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We food folks are a sort of incestuous bunch. No, not in that way. What I mean is that so long as it's done respectfully, we love it when people borrow, use, alter, upgrade, sideswipe, stir up, shake, or otherwise manipulate our ideas and ingredients.
When our friend, and pizza genius, Paulie Gee took a bottle of chili- and vinegar-infused honey made by his apprentice Mike Kurtz and drizzled it over his Delboy pizza (a pie topped with spicy soppressata, mozzarella, and Parmesan) at Paulie's eponymous restaurant, the Hellboy was born. It became an instant classic—one that we've been touting for years. In fact, Eater recently dubbed it the "Crack Pie of Pizza".
I'd never tasted honey on pizza before, but it was so darn natural that it felt like every pizzeria should have honey on the table, right next to the red pepper flakes. Honey and spicy dry-cured sausage is one of those combinations that are just meant to be.
So the other day, when I was firing off a batch of new pies in my backyard, the combination immediately came to mind. I don't have a bottle of Mike's Hot Honey at home, but I've got plenty of regular honey. Combined with some spicy soppressata and thinly sliced chilies, I figured it would do me well.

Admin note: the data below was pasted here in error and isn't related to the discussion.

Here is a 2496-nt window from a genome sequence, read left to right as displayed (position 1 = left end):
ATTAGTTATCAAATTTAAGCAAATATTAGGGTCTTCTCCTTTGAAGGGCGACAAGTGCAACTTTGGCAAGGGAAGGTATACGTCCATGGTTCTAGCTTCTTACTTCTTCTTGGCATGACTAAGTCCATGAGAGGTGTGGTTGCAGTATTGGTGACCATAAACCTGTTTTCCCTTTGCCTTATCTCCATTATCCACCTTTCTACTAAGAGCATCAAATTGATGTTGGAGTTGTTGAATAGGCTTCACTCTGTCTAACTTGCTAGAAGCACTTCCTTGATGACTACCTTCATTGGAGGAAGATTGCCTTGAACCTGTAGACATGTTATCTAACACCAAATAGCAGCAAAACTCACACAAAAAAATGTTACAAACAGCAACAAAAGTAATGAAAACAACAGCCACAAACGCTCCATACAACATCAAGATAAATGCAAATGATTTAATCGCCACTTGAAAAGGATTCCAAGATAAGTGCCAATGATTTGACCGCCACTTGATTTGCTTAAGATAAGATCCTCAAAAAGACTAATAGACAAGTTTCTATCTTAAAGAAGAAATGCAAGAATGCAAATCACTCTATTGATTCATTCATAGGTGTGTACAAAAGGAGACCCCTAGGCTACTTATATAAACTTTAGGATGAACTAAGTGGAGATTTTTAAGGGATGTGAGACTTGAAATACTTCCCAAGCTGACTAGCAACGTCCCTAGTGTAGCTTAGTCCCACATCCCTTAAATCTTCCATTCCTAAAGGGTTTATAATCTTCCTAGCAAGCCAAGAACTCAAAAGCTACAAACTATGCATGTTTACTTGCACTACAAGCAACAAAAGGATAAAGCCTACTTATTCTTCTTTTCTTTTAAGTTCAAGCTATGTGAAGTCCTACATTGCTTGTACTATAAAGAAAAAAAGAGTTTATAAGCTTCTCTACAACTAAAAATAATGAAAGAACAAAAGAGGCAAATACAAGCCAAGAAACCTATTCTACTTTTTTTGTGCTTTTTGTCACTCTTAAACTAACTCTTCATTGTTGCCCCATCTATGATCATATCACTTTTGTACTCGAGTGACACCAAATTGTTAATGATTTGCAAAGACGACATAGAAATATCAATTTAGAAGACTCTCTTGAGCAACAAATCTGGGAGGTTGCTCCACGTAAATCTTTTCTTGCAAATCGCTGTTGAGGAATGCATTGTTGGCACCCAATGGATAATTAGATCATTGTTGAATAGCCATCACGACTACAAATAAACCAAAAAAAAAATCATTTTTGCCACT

I spread some crushed tomatoes on a stretched disk of my Neapolitan pizza dough and scattered it with chunks of fresh mozzarella, Parmesan, spicy soppressata, sliced serrano chilies, and basil leaves. Then I popped it in the oven for just a couple of minutes. Typically I'd use my Baking Steel and KettlePizza combo oven, but at the moment I've got a loaner Kalamazoo Pizza Oven, so I'm trying to get in as much testing as possible before I have to send it back (stay tuned for a full review).
As soon as the pie came out, I drizzled it with some fresh honey before slicing and serving.
Was it exactly like Paulie Gee's Hellboy? Nope, and that's really okay. It was still delicious. The best thing about good ideas is that they just keep giving.